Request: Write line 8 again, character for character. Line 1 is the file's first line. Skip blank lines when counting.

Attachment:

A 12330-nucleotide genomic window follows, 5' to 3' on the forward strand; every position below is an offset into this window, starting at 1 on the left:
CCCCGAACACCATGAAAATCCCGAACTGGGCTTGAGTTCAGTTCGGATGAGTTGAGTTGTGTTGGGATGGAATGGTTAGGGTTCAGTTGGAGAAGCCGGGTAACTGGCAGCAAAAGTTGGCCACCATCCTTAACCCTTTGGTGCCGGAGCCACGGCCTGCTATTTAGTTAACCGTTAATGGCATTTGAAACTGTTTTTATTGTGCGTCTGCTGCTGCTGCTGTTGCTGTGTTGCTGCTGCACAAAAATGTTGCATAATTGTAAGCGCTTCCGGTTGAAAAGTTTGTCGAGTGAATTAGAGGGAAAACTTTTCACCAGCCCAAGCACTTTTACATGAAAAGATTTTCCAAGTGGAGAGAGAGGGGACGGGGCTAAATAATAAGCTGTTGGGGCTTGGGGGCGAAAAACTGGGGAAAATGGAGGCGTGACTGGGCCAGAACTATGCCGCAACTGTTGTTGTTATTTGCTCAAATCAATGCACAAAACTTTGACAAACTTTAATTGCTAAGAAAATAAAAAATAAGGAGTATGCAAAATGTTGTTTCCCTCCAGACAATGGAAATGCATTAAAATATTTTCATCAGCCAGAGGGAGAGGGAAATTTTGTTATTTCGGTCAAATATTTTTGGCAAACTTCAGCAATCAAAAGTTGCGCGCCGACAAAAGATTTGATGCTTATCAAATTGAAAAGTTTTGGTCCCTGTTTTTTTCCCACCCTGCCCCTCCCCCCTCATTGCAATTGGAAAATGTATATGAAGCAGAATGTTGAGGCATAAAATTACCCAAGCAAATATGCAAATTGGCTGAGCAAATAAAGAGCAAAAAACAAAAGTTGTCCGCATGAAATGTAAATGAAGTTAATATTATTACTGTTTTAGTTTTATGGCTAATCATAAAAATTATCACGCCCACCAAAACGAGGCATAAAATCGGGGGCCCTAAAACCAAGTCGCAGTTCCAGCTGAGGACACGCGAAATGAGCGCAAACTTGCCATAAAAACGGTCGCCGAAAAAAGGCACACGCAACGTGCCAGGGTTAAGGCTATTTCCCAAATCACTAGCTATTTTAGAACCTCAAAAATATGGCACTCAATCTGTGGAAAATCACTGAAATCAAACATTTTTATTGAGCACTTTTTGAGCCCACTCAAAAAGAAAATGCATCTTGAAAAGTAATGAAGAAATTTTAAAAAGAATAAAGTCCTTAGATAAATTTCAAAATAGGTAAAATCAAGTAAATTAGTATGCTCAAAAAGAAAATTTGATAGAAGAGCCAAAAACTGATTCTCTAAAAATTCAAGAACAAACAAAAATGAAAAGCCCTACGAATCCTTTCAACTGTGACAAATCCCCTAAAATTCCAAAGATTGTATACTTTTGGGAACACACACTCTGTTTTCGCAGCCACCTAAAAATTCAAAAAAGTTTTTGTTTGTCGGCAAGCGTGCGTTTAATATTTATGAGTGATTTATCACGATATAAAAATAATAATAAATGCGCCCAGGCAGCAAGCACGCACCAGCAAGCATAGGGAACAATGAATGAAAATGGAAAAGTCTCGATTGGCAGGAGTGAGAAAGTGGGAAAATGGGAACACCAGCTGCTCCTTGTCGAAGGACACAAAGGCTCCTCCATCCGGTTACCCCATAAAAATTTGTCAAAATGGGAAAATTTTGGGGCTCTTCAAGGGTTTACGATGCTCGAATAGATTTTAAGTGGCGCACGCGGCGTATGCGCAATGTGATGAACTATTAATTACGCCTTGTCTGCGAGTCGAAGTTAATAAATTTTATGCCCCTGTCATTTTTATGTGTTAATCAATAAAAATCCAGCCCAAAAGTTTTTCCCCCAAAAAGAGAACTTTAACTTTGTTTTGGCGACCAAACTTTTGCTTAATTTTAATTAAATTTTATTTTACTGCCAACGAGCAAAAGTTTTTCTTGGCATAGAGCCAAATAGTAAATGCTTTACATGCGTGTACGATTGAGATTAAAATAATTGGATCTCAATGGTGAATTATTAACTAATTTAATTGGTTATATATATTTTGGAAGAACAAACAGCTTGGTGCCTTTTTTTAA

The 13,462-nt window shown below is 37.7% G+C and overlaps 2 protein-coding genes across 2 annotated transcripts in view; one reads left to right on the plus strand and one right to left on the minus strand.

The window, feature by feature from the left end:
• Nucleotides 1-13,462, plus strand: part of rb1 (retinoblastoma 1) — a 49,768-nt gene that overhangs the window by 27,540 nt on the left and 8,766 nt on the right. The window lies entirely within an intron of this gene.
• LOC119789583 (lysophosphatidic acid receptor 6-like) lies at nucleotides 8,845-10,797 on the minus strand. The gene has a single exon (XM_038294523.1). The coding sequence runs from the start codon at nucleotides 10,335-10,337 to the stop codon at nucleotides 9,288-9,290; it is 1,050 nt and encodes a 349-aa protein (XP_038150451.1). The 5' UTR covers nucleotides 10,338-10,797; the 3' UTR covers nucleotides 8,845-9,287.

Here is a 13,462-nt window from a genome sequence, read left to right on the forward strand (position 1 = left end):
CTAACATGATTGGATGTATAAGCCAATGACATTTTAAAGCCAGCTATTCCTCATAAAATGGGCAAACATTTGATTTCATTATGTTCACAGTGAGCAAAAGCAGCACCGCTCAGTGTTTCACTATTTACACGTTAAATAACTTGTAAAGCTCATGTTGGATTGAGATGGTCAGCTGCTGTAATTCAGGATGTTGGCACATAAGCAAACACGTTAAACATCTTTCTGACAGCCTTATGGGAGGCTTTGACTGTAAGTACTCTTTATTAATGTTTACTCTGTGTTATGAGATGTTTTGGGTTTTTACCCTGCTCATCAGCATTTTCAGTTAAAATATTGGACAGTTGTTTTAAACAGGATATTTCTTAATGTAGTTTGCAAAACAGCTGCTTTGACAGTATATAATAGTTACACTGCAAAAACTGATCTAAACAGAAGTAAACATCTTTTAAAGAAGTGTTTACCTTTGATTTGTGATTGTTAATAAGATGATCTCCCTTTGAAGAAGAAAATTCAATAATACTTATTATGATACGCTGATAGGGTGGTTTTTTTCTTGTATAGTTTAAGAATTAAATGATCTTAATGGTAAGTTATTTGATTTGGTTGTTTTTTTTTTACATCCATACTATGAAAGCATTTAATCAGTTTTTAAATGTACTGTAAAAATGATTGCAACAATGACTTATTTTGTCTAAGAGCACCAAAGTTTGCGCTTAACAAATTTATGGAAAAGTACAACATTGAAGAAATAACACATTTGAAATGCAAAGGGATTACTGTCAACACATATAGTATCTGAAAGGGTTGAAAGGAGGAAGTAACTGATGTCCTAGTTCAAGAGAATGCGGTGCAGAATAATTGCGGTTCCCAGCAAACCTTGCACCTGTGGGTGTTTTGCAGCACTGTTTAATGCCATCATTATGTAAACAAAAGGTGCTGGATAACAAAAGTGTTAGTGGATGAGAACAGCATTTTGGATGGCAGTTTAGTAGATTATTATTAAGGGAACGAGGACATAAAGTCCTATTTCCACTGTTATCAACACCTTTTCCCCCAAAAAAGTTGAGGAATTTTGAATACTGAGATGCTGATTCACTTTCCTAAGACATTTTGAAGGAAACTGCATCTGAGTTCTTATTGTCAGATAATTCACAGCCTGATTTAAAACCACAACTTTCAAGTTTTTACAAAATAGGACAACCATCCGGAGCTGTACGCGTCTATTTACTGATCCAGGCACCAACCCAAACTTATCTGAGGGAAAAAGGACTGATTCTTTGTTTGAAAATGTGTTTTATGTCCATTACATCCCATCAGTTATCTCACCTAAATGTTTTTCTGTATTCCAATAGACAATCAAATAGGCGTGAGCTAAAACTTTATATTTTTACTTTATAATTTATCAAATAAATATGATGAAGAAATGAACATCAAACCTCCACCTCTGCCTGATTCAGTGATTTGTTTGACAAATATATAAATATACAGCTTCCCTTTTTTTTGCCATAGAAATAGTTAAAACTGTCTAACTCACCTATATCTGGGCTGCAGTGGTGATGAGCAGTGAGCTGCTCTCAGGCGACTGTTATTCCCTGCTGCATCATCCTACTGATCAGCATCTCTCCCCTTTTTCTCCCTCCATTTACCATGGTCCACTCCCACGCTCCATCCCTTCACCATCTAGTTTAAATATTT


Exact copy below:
CTAACATGATTGGATGTATAAGCCAATGACATTTTAAAGCCAGCTATTCCTCATAAAATGGGCAAACATTTGATTTCATTATGTTCACAGTGAGCAAAAGCAGCACCGCTCAGTGTTTCACTATTTACACGTTAAATAACTTGTAAAGCTCATGTTGGATTGAGATGGTCAGCTGCTGTAATTCAGGATGTTGGCACATAAGCAAACACGTTAAACATCTTTCTGACAGCCTTATGGGAGGCTTTGACTGTAAGTACTCTTTATTAATGTTTACTCTGTGTTATGAGATGTTTTGGGTTTTTACCCTGCTCATCAGCATTTTCAGTTAAAATATTGGACAGTTGTTTTAAACAGGATATTTCTTAATGTAGTTTGCAAAACAGCTGCTTTGACAGTATATAATAGTTACACTGCAAAAACTGATCTAAACAGAAGTAAACATCTTTTAAAGAAGTGTTTACCTTTGATTTGTGATTGTTAATAAGATGATCTCCCTTTGAAGAAGAAAATTCAATAATACTTATTATGATACGCTGATAGGGTGGTTTTTTTCTTGTATAGTTTAAGAATTAAATGATCTTAATGGTAAGTTATTTGATTTGGTTGTTTTTTTTTTACATCCATACTATGAAAGCATTTAATCAGTTTTTAAATGTACTGTAAAAATGATTGCAACAATGACTTATTTTGTCTAAGAGCACCAAAGTTTGCGCTTAACAAATTTATGGAAAAGTACAACATTGAAGAAATAACACATTTGAAATGCAAAGGGATTACTGTCAACACATATAGTATCTGAAAGGGTTGAAAGGAGGAAGTAACTGATGTCCTAGTTCAAGAGAATGCGGTGCAGAATAATTGCGGTTCCCAGCAAACCTTGCACCTGTGGGTGTTTTGCAGCACTGTTTAATGCCATCATTATGTAAACAAAAGGTGCTGGATAACAAAAGTGTTAGTGGATGAGAACAGCATTTTGGATGGCAGTTTAGTAGATTATTATTAAGGGAACGAGGACATAAAGTCCTATTTCCACTGTTATCAACACCTTTTCCCCCAAAAAAGTTGAGGAATTTTGAATACTGAGATGCTGATTCACTTTCCTAAGACATTTTGAAGGAAACTGCATCTGAGTTCTTATTGTCAGATAATTCACAGCCTGATTTAAAACCACAACTTTCAAGTTTTTACAAAATAGGACAACCATCCGGAGCTGTACGCGTCTATTTACTGATCCAGGCACCAACCCAAACTTATCTGAGGGAAAAAGGACTGATTCTTTGTTTGAAAATGTGTTTTATGTCCATTACATCCCATCAGTTATCTCACCTAAATGTTTTTCTGTATTCCAATAGACAATCAAATAGGCGTGAGCTAAAACTTTATATTTTTACTTTATAATTTATCAAATAAATATGATGAAGAAATGAACATCAAACCTCCACCTCTGCCTGATTCAGTGATTTGTTTGACAAATATATAAATATACAGCTTCCCTTTTTTTTGCCATAGAAATAGTTAAAACTGTCTAACTCACCTATATCTGGGCTGCAGTGGTGATGAGCAGTGAGCTGCTCTCAGGCGACTGTTATTCCCTGCTGCATCATCCTACTGATCAGCATCTCTCCCCTTTTTCTCCCTCCATTTACCATGGTCCACTCCCACGCTCCATCCCTTCACCATCTAGTTTAAATATTT